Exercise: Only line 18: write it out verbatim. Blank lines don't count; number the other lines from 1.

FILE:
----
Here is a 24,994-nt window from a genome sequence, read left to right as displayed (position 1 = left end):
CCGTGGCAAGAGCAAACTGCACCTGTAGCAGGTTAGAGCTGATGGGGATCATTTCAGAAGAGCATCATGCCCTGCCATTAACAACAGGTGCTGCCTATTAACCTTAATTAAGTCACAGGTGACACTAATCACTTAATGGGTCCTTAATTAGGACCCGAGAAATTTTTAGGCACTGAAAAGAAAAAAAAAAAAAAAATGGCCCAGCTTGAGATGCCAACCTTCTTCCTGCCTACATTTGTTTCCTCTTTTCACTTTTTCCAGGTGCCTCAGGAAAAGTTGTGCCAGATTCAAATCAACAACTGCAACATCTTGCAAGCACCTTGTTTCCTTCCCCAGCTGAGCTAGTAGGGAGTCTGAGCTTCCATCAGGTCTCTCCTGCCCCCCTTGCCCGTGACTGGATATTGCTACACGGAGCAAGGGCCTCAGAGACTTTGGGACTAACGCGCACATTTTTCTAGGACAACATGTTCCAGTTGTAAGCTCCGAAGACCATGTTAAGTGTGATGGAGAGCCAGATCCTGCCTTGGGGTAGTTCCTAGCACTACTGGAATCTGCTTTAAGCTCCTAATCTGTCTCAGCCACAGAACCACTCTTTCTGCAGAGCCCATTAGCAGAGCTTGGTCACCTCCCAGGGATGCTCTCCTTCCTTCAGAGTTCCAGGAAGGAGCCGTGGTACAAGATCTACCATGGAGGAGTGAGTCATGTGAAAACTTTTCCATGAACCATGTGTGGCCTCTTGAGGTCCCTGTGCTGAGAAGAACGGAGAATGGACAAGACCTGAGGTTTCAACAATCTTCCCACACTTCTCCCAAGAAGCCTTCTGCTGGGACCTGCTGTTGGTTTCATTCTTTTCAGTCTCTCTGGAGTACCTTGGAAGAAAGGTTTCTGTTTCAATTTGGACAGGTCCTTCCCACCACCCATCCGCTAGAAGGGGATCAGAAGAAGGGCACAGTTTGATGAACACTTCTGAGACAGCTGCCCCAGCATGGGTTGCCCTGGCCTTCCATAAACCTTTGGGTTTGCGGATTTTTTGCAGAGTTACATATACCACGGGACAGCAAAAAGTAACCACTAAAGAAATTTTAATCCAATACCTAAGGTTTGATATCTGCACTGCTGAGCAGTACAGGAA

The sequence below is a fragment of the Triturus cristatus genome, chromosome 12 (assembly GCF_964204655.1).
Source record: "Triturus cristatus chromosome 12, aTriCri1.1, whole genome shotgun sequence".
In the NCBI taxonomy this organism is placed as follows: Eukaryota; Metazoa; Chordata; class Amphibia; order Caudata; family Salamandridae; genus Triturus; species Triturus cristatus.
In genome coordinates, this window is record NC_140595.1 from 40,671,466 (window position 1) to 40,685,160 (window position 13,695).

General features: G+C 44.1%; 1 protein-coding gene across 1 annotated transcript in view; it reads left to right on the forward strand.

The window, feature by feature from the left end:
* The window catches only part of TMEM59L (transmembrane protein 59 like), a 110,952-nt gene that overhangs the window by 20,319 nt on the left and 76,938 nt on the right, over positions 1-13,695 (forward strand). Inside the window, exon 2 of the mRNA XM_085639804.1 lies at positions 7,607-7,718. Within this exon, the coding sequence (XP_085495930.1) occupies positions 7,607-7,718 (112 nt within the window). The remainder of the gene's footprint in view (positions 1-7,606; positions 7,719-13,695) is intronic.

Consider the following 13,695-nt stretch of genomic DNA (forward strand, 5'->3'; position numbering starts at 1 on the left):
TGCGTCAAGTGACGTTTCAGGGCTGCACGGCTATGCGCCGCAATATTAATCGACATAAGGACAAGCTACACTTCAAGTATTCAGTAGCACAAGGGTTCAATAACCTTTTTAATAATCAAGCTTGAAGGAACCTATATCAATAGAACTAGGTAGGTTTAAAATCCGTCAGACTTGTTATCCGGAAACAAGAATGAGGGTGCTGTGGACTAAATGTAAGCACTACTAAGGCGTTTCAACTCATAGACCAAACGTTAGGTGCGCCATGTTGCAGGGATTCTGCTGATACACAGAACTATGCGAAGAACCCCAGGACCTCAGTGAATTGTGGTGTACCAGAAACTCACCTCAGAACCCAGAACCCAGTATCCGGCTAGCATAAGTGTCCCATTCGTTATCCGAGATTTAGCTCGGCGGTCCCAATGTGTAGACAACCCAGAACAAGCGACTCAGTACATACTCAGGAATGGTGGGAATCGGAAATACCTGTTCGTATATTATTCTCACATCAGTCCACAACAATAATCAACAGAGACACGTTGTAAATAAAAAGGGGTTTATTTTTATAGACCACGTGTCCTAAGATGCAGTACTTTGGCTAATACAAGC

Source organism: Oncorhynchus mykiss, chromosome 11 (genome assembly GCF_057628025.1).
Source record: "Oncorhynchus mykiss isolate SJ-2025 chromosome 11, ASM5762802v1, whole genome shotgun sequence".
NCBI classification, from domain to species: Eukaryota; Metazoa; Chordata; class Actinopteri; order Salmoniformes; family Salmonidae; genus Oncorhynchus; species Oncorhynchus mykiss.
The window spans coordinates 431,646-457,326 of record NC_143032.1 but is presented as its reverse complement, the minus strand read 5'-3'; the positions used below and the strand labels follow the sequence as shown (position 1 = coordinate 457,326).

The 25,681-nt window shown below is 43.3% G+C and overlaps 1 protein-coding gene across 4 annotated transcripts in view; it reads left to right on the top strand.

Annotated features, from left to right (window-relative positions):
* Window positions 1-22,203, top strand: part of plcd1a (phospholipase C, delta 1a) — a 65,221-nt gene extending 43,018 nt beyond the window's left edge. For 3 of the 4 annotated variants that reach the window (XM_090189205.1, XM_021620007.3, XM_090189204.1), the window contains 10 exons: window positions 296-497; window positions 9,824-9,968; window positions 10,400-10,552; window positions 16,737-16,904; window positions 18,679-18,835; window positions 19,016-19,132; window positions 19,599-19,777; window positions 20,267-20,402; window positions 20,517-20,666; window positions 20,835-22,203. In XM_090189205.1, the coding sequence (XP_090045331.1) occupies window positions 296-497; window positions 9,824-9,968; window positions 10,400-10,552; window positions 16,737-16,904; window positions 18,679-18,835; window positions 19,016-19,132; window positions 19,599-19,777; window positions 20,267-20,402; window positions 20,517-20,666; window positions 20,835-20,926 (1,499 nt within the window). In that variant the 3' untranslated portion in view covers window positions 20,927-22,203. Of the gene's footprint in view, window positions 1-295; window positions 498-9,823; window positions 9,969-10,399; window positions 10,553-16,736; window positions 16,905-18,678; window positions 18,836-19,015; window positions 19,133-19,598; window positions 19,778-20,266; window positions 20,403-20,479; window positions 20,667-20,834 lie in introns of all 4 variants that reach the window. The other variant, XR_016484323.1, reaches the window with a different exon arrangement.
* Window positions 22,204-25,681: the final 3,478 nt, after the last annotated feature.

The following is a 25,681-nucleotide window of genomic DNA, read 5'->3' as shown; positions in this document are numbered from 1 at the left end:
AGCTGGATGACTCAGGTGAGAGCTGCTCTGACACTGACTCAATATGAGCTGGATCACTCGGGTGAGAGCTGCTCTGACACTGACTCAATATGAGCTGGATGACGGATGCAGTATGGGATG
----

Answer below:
* Window positions 1-22,203, top strand: part of plcd1a (phospholipase C, delta 1a) — a 65,221-nt gene extending 43,018 nt beyond the window's left edge. For 3 of the 4 annotated variants that reach the window (XM_090189205.1, XM_021620007.3, XM_090189204.1), the window contains 10 exons: window positions 296-497; window positions 9,824-9,968; window positions 10,400-10,552; window positions 16,737-16,904; window positions 18,679-18,835; window positions 19,016-19,132; window positions 19,599-19,777; window positions 20,267-20,402; window positions 20,517-20,666; window positions 20,835-22,203. In XM_090189205.1, the coding sequence (XP_090045331.1) occupies window positions 296-497; window positions 9,824-9,968; window positions 10,400-10,552; window positions 16,737-16,904; window positions 18,679-18,835; window positions 19,016-19,132; window positions 19,599-19,777; window positions 20,267-20,402; window positions 20,517-20,666; window positions 20,835-20,926 (1,499 nt within the window). In that variant the 3' untranslated portion in view covers window positions 20,927-22,203. Of the gene's footprint in view, window positions 1-295; window positions 498-9,823; window positions 9,969-10,399; window positions 10,553-16,736; window positions 16,905-18,678; window positions 18,836-19,015; window positions 19,133-19,598; window positions 19,778-20,266; window positions 20,403-20,479; window positions 20,667-20,834 lie in introns of all 4 variants that reach the window. The other variant, XR_016484323.1, reaches the window with a different exon arrangement.